The Oneida Daily Dispatch (Oneida, NY)


Democratic candidates participat­e in PAC 99 Q&A

- By Carly Stone cstone@oneidadisp­

ONEIDA, N.Y. » What does it mean to lead Oneida? These questions and more were asked of candidates during a Q&A candidate forum held at the Oneida Library on Thursday.

Moderated by Dan Jones and hosted by Public Access Channel (PAC) 99, candidates on both sides of the ballot were invited to participat­e. As reported in a story published in The Dispatch earlier the same day, the city’s Republican party voiced their decision declining to participat­e, leaving Democratic and Independen­t candidates to engage with the audience’s questions.

Participan­ts included mayoral candidate Margaret Milman-barris; City Chamberlai­n candidate Lillian White; Ward 1 Councilor candidate Sara Haag; Ward 3 Councilor candidate and incumbent James Coulthart; Ward 6 Councilor candidate Mike Kaiser; candidate for Oneida Supervisor representi­ng Wards 1-2-3, John Nichols; and candidate and incumbent for Oneida Supervisor representi­ng Wards 4-5-6, Joe Magliocca. Lew Carinci, running for Oneida Supervisor representi­ng Wards 4-5-6, was unable to attend.

After giving brief introducti­ons, the candidates jumped right into answering questions, many of which were submitted by students in an Oneida High School government class. Other questions came from the audience.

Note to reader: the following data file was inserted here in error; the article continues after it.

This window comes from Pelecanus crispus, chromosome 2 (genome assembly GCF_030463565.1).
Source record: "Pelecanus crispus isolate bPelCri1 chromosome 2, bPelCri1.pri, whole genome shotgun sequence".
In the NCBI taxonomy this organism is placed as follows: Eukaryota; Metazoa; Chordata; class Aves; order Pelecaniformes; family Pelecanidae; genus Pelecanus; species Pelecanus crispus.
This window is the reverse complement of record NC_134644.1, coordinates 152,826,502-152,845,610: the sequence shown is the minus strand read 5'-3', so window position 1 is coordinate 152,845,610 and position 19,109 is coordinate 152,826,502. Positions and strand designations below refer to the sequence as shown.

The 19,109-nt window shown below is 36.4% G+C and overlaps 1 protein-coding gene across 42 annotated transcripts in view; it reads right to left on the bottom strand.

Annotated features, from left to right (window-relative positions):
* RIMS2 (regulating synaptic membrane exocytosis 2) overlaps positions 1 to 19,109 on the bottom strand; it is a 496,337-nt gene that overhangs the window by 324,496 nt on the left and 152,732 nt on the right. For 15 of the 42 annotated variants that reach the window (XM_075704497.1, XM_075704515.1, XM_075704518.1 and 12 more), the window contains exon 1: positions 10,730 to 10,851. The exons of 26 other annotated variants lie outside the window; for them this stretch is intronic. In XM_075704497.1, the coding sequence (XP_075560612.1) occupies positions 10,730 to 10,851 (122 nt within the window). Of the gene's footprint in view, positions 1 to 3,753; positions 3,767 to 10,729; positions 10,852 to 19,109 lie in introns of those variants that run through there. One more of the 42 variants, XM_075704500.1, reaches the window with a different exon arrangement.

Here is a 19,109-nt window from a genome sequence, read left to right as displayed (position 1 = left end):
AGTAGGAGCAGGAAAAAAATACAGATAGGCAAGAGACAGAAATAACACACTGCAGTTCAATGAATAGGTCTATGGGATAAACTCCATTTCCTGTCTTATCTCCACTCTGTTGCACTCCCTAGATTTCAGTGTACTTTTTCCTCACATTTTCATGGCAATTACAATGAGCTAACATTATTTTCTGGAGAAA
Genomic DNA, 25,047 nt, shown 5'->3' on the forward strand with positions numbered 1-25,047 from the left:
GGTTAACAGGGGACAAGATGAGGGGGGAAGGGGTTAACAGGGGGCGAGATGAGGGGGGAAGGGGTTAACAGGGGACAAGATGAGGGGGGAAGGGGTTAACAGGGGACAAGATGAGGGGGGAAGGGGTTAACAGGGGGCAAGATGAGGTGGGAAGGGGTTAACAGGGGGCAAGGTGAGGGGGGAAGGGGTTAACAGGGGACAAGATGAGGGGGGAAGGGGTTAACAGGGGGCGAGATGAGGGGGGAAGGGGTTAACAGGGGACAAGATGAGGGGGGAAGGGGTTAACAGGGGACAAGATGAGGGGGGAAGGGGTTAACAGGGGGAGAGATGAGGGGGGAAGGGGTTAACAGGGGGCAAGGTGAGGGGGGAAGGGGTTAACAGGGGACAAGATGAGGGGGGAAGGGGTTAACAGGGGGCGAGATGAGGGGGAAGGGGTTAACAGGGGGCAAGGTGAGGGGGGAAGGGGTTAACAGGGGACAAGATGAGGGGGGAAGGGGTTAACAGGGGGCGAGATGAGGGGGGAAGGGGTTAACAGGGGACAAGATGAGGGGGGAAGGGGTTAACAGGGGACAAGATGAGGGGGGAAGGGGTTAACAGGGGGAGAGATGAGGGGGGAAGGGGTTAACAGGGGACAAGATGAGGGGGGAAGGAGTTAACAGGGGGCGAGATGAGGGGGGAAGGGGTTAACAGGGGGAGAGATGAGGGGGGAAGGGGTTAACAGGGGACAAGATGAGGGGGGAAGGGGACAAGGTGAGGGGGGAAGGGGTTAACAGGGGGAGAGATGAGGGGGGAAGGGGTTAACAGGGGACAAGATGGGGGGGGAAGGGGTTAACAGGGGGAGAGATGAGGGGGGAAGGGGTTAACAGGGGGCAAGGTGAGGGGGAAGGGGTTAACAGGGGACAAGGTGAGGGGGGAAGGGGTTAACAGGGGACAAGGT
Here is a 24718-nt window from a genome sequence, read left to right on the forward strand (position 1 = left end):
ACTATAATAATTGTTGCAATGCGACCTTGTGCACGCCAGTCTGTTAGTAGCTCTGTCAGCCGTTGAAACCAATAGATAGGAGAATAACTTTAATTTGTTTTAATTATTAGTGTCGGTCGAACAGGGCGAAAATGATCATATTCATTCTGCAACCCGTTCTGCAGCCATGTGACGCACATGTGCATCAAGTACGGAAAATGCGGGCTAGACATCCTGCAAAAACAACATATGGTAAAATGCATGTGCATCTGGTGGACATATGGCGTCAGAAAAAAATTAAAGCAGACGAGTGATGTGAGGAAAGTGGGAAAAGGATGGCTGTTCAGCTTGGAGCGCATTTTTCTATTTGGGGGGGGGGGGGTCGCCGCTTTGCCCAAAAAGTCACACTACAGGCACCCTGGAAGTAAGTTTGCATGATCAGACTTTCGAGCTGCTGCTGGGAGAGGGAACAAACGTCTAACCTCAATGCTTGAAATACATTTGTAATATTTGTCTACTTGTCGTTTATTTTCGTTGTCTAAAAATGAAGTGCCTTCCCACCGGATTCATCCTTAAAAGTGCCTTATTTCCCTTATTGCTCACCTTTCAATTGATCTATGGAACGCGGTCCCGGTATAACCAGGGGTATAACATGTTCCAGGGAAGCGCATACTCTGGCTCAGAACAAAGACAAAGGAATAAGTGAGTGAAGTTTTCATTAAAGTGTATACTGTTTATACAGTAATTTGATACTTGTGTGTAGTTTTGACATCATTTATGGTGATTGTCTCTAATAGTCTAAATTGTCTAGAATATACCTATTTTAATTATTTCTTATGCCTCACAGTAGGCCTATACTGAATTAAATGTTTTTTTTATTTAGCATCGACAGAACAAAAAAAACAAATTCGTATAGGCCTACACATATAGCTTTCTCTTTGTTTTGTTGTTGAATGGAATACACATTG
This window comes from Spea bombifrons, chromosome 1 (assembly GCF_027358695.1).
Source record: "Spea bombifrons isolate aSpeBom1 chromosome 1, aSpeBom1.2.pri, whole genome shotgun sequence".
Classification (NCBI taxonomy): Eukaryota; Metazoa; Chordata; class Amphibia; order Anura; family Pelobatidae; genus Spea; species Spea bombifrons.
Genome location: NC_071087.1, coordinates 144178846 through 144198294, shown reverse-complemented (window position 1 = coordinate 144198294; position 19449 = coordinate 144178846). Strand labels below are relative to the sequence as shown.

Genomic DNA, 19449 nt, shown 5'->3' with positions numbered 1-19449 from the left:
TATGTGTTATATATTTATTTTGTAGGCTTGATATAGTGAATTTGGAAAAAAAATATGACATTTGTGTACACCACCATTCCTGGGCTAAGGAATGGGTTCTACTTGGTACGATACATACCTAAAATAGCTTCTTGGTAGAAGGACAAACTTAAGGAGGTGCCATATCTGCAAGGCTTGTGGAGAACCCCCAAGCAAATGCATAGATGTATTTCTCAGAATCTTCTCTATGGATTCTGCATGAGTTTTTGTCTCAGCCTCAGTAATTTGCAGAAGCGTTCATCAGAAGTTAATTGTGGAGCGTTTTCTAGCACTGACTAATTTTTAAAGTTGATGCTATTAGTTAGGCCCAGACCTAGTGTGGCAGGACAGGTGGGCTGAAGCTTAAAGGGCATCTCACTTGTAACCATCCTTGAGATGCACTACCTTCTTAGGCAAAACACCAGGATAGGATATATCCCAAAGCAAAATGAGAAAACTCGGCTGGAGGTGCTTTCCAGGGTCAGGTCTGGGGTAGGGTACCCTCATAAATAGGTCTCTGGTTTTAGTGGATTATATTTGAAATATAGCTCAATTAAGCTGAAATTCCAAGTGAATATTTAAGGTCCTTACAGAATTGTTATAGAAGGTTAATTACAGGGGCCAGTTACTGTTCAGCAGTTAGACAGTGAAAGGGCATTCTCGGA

Recurring themes expressed by nearly all candidates were prioritizi­ng transparen­cy, accountabi­lity, and communicat­ion should they reach office.

“I really believe in communicat­ion, transparen­cy, and bringing people to the table,” said Milman-barris in response to a question about how she’d improve the position of the city mayor. “That’s something

that in my line of work actually, I do every day,” she continued. “I don’t see that happening at city hall right now.”

Giving her vision of accountabi­lity, Haag described sharing informatio­n with others, talking with people, and listening. “And that’s accomplish­ed by really trying to engage with the community and getting to know each other,” she said. Showing up and being accessible to others, as she does as a therapist/social worker, creates a very important back and forth to understand and address concerns, she said. “I think a strong council is one where there’s a diversity of opinion and people are discussing things.”

“That’s the most important thing, is to hear people and try to act and try to make the system work for a majority of the people most of the time,” said Coulthart while holding a file of Ward 1 citizen complaints he had collected. He added to the conversati­on that being active in office is important. This includes expressing opinions and not simply going along for the ride, he said. “There are a number of people who are in elected positions who are just go-along and get-along types. It puts the whole city in a stagnation,” he said.